66. I have only two other observations to make. First, we attach the greatest importance to the integrity of the Security Council, and we believe that this integrity demands a measure of consistency in the Council's pronouncements on international issues. The Council will recall that by its resolution 162 (1961) it forbade a military parade by Israel even though that parade was scheduled to be held on the Israel side of the Armistice Demarcation Line in Jerusalem and even though the situation at that time was far less explosive than it is today. When it adopted that resolution it was the sense of the Council that the crucial question was how the military parade would affect public feelings, the force of the cease-fire or Armistice Agreements and the attitudes of the parties towards them. This question is even more crucial today.

67. Secondly, references have been made in the statements this morning to the status of the City of Jerusalem. The Pakistan delegation regards that question as one of supreme importance. We therefore reaffirm the validity and force of General Assembly resolutions 2253 (ES-V) and 2254 (ES-V), which were unanimously adopted at the fifth emergency special session and which called upon Israel to rescind all measures already taken and to desist forthwith from taking any action which would alter the status of Jerusalem.

68. No settlement of the Middle East problem which militates in the slightest degree against those resolutions will be morally defensible or politically viable.

69. As we are concerned today with preventing a specific action contemplated by Israel which would further endanger peace in the area, I shall reserve my observations on the question of Jerusalem for a later occasion. Suffice it to say that I could not agree more with the representative of Israel than when he described Jerusalem as the focus of spiritual elevation. At the same time, we are compelled to ask: is it not a sacrilege to transform this focus of spiritual elevation into an arena for an arrogant display of the panoply of military might? The sacred character of Jerusalem is not something which belongs exclusively to the Jewish people. It is also part of the immortal spiritual heritage of the Christians and Moslems which has existed for thousands of years.

70. We believe that the Security Council will be only showing a decent respect for the opinions and sentiments of the overwhelming part of mankind if it reinforces the efforts of the Secretary-General to prevent the City of Peace from becoming a theatre of belligerence and the spoils of war.

71. The PRESIDENT (translated from Russian): Thank you for waiving consecutive translation. I give the floor to Mr. Liu.

72. Mr. LIU Chich (China): I believe the President is aware that I am speaking as a representative on the Council.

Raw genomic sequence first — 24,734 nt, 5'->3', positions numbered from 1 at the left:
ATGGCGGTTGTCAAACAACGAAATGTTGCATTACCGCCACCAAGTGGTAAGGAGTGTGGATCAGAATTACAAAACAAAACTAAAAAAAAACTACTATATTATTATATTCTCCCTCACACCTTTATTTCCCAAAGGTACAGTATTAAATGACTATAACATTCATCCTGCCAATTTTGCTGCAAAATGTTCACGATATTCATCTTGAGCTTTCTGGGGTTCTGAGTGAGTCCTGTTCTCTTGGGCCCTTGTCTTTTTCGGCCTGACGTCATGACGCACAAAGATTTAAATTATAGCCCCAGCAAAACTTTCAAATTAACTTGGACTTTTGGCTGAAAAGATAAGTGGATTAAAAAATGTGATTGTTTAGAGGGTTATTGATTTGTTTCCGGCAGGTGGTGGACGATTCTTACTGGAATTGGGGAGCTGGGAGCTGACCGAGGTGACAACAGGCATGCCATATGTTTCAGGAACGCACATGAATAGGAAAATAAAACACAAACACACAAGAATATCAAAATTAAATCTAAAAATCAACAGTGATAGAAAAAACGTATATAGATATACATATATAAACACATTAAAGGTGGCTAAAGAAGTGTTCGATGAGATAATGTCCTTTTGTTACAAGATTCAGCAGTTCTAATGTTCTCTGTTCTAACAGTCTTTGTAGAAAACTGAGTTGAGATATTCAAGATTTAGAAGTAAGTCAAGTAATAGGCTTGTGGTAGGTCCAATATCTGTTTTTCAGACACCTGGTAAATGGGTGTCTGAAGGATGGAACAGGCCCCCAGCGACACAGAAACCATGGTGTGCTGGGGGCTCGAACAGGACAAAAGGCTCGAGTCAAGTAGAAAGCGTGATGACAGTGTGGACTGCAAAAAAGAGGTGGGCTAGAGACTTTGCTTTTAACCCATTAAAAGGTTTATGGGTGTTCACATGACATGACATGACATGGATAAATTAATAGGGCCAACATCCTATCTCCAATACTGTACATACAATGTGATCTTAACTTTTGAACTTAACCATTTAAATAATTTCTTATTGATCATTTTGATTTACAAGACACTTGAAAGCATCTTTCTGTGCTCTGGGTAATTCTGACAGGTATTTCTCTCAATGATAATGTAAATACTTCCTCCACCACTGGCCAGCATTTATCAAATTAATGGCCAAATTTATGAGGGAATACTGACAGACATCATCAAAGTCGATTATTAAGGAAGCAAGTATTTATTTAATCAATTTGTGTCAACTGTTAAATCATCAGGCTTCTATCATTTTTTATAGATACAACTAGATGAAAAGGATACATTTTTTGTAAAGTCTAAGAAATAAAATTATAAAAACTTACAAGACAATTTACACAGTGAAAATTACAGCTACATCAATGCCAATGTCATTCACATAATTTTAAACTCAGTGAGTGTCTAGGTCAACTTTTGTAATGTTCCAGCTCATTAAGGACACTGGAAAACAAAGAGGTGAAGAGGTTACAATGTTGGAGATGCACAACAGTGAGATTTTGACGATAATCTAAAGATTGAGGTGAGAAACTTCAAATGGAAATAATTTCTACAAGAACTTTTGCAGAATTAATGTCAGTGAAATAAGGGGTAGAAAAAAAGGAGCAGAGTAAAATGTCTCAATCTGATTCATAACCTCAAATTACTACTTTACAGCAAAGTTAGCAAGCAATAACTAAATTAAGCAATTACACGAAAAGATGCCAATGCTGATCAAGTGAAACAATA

73. The Security Council is called into session on an urgent basis at the instance of Jordan with a specific request, namely, to prevent the Government of Israel from carrying out a military parade which it intends to hold in Jerusalem on 2 May 1968.

74. In normal circumstances it is nothing extraordinary to hold a parade in celebration of a national holiday. The conditions in the Middle East, however, are anything but normal. Moreover, the legal status of the area in which the parade is to take place is directly at issue. A military parade in the city of Jerusalem at the present juncture of affairs cannot fail to arouse the resentment of Jordan. In his letter to the President of the Security Council dated 25 April 1968 [S/8560], and in his statement this morning, the representative of Jordan has made it clear that the scheduled military parade is being looked upon by Jordan as a willful display of military might designed to "bring about drastic changes in the national and historical character of the Holy City".

75. It seems to my delegation that in a sensitive area such as the Middle East both Israel and the Arab States are in duty bound not to heighten the tension or increase the dangers of armed conflict. That is particularly true in the Israel-Jordan sector, where artillery duels have become an almost daily routine. There is always the possibility of escalation resulting in a renewal of full-scale hostilities. My delegation, therefore, regards the Secretary-General's communication addressed to the Government of Israel on 20 April [see S185611 as a timely warning, and we join in the appeal to Israel to refrain from any provocative act such as the scheduled military parade.